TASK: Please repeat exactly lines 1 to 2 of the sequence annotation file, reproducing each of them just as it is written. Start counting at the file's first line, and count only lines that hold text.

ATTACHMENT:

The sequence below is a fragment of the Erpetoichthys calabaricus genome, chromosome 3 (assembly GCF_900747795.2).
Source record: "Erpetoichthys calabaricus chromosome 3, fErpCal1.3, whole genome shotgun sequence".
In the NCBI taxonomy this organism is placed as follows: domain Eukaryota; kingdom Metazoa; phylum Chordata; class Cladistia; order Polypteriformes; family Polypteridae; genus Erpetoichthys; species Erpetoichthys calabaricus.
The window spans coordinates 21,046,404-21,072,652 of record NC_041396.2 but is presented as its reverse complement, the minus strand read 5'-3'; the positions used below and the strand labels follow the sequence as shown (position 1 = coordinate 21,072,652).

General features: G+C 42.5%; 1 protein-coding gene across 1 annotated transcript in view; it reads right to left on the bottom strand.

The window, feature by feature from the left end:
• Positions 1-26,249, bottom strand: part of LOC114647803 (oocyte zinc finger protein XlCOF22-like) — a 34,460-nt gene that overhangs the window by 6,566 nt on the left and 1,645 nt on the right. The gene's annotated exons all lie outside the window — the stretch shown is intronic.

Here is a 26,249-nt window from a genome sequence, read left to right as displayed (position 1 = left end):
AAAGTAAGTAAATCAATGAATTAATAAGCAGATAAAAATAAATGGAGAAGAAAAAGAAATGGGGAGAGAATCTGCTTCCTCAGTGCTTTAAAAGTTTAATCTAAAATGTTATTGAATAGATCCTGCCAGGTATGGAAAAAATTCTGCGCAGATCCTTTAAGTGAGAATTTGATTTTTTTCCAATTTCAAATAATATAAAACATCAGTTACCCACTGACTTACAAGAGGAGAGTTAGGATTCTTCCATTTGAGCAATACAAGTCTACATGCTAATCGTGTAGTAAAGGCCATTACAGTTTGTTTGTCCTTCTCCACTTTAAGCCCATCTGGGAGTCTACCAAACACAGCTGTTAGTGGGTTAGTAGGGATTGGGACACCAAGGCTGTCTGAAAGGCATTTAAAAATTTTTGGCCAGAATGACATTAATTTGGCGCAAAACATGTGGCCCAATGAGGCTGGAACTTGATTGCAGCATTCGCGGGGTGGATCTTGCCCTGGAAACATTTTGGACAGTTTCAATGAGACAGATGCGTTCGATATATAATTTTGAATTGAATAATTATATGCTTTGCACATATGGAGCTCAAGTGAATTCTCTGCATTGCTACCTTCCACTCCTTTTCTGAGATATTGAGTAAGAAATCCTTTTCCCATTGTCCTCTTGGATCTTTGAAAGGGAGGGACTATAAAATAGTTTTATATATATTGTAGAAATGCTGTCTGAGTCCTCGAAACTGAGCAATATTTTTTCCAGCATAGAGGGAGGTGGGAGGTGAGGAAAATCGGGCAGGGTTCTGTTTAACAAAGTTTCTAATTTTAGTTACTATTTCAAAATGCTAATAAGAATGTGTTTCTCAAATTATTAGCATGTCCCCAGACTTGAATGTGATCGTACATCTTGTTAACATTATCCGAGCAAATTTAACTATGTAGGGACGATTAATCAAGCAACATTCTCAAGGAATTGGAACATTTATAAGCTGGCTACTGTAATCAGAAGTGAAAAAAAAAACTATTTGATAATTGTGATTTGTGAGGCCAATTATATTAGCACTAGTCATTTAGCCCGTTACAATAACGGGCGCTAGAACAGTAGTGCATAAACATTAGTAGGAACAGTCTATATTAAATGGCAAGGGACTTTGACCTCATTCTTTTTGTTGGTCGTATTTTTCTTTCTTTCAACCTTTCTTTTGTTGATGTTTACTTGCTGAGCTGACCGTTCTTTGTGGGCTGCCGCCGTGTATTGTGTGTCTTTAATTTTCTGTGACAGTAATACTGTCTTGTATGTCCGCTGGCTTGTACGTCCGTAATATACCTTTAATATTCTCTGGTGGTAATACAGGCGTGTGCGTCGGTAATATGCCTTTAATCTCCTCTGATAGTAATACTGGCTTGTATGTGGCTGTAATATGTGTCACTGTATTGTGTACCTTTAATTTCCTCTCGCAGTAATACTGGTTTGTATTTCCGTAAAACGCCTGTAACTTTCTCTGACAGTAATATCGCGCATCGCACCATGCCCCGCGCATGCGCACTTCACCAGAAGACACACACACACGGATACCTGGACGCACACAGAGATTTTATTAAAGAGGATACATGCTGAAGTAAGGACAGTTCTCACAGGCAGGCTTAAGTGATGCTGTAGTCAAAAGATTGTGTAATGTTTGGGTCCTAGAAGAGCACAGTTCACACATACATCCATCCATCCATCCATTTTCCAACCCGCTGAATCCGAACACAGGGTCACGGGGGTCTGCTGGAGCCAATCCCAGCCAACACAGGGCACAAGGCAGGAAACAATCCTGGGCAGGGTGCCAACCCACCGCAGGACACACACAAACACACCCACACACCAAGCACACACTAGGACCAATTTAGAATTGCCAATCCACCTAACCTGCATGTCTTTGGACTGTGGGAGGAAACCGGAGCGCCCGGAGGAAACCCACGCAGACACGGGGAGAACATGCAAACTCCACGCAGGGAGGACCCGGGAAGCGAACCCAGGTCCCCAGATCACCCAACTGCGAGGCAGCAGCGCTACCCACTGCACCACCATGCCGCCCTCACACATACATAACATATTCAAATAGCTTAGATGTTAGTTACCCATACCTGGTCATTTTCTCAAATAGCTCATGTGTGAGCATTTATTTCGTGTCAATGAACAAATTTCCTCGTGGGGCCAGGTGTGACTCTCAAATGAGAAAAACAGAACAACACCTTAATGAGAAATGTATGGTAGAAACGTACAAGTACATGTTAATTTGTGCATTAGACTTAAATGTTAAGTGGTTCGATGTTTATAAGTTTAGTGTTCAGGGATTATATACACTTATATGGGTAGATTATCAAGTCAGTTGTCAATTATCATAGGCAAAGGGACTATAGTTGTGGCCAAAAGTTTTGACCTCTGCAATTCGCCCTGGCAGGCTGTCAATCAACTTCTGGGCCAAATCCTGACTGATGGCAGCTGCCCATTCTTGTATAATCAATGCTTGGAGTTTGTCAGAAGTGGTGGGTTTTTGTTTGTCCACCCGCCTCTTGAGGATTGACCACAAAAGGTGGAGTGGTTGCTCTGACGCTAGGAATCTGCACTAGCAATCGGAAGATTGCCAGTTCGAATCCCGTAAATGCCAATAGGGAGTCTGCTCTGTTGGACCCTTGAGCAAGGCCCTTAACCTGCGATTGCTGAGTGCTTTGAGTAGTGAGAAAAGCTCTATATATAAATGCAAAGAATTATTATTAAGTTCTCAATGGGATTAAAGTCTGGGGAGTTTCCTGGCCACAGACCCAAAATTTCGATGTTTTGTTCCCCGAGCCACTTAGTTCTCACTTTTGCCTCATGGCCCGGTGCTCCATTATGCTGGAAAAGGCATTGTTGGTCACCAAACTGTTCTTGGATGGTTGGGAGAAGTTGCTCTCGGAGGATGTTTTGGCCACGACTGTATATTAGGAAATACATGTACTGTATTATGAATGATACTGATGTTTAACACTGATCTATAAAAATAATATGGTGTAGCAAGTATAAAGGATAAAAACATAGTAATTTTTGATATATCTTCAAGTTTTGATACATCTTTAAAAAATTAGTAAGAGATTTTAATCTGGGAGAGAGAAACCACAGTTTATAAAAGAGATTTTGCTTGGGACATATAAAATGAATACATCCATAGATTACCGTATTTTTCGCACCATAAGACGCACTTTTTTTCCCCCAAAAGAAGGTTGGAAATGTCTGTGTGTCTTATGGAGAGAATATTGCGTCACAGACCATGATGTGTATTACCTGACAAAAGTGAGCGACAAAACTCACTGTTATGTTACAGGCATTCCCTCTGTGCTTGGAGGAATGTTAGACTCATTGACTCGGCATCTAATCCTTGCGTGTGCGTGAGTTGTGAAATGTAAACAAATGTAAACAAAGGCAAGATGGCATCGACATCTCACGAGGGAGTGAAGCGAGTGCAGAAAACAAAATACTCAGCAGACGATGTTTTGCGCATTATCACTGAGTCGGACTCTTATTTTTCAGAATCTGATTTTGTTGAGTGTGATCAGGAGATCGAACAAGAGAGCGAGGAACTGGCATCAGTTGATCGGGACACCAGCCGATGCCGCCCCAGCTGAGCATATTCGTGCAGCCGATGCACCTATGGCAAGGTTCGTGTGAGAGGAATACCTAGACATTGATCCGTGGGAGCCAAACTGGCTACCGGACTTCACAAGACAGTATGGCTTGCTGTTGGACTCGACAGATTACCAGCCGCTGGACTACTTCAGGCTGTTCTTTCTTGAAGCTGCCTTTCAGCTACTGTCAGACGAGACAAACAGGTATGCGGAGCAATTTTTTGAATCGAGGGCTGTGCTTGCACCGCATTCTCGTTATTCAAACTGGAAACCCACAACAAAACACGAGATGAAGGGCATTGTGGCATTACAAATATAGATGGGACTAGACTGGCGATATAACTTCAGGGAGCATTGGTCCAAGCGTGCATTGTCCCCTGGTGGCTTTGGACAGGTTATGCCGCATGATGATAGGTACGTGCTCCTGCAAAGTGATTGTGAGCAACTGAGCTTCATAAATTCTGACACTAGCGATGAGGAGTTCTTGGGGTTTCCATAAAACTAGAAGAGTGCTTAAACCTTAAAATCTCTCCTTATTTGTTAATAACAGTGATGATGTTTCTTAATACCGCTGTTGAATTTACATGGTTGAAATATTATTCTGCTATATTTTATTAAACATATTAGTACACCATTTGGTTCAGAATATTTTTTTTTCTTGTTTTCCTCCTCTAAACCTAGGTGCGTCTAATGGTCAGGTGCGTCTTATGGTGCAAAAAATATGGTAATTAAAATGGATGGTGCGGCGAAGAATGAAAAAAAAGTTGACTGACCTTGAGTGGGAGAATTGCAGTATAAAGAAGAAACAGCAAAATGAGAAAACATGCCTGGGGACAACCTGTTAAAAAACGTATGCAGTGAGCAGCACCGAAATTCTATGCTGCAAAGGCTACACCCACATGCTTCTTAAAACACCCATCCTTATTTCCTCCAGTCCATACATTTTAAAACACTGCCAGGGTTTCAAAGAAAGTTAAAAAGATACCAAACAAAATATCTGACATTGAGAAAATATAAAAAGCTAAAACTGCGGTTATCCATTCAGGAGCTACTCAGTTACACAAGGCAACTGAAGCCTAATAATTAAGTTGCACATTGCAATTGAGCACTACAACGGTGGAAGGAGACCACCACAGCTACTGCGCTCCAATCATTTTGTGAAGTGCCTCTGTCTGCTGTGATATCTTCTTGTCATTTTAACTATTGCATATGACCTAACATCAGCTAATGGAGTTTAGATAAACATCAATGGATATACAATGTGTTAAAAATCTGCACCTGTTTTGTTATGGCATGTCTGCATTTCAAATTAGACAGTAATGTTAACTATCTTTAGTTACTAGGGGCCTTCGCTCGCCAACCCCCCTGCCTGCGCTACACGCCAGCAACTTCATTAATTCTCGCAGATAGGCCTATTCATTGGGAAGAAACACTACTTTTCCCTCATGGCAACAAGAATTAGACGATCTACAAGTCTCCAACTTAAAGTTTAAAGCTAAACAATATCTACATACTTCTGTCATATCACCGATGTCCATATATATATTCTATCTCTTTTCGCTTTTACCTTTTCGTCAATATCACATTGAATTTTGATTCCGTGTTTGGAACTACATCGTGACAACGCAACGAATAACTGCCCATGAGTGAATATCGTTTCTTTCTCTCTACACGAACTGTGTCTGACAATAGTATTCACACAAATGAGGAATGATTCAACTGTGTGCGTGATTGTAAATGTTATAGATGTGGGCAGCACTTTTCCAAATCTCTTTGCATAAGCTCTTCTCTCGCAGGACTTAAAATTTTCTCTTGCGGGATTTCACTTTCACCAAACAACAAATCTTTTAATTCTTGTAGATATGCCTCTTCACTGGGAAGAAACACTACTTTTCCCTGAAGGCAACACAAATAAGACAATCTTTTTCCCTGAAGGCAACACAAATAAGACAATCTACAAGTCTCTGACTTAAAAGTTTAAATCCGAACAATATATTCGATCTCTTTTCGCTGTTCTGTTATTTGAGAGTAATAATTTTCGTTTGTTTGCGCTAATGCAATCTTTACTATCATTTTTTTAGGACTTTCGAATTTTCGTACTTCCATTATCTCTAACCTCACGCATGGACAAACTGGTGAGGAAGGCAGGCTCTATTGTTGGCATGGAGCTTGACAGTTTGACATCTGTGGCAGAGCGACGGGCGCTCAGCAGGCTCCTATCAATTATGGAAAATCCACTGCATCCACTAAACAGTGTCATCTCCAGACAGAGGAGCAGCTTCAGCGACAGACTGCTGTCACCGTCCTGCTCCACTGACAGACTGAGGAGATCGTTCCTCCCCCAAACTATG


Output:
The sequence below is a fragment of the Erpetoichthys calabaricus genome, chromosome 3 (assembly GCF_900747795.2).
Source record: "Erpetoichthys calabaricus chromosome 3, fErpCal1.3, whole genome shotgun sequence".